Clicks vs. Cliques

CLicks vs. Cliques-This is an entry on cliques in schools. I want to raise awarness on the topic of self harm, suicide, bullying, and cliques in schools.


2. Chapter 2

Cliques can isolate people from a group or a discussion, which turns into bullying. One of the most common examples is the “popular” girls isolating the “weird” girls. Bullying comes in many forms. One form of bullying is cyber bullying. A cyber bully sends harsh messages online. This form of bullying can also be anonymous, which means the bully most likely won’t get caught. “Over half of adolescents and teens have been bullied online, and about the same number have engaged in cyberbullying” –Dr. Cerullo. 1 in 3 teens have received cyber bullying threats online. If this ratio were to be applied to your class that means that about 6-7 people would be experiencing cyber bullying. Get this, only 1 in 10 victims tell their parents. That means, out of that seven, 1 or none of them would have told anyone about it and would be struggling on their own.

In addition to many forms of bullying, kids, about 85% of them girls, self-harm. Self-harm is not an attempt at suicide, but a way of cutting, burning, and hurting themselves to cope with pain. Most of the girls that self-harm think that they are not good enough or pretty enough, so they cut and burn themselves to deal with their pain. “Frequent victimization by peers increased the risk of self-harm.”- King's College London study. The Boystown National Hotline says that 85% of all callers are female. Also, 67% of all of the callers are females who are 18 or younger. These girls are purposely hurting themselves because of being isolated from that lunch table.

Finally, socially isolating people in cliques is bad because suicide is an effect. Because people can be bullied, they go through hard times and decide to commit suicide.  “Humans have a fundamental need to belong. Just as we have needs for food and water, we also have needs for positive and lasting relationships,” says C. Nathan DeWall, PhD, a psychologist at the University of Kentucky. “This need is deeply rooted in our evolutionary history and has all sorts of consequences for modern psychological processes.” Teens have a need in school to fit in and belong in cliques and other groups. When they cannot they turn to suicide as a second resort. In 2005 there were 714 girls between the ages of 15 and 24 that committed suicide. They had their whole lives ahead of them, but bullies had to cut it short.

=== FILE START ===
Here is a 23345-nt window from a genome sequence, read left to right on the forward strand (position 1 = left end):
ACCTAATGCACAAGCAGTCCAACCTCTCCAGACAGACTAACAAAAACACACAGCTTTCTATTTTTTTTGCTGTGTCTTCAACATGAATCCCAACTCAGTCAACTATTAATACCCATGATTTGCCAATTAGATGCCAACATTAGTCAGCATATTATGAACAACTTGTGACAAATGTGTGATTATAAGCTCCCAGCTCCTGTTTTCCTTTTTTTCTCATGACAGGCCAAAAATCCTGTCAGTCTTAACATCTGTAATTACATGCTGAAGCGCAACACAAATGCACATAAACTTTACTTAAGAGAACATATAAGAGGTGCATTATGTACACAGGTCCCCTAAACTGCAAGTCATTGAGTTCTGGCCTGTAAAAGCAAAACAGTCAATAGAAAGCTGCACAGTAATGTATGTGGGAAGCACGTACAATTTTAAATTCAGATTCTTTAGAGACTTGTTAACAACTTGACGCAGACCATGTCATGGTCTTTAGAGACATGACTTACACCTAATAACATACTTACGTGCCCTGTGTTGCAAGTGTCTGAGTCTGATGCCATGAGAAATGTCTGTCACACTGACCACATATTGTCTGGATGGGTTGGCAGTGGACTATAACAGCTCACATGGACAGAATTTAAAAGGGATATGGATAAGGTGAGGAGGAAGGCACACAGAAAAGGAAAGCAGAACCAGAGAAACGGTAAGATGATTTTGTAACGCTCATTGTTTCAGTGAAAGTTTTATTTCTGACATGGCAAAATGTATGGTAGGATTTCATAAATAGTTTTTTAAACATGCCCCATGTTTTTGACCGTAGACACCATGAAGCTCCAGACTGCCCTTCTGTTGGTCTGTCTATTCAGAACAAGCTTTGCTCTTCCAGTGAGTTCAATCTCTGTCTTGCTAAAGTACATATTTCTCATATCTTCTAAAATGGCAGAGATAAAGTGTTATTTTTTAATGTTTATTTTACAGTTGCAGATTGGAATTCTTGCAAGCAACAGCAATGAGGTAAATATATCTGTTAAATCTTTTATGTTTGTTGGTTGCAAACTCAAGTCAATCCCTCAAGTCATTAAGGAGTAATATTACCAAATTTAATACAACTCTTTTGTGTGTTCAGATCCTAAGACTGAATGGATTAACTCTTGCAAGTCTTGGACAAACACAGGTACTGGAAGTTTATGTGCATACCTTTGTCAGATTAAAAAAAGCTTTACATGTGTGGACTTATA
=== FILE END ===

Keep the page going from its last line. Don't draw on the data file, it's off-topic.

All in all, cliques contribute to bullying, self-harm, and suicide because of the feeling of un-acceptance and not being wanted. Cliques can be good too. They can allow friends to connect with one another and have a safe haven to go to when trouble arises. In addition, you can have a close nit group to fall back on. But always remember the effects of cliques and don’t be the “mean girl.”

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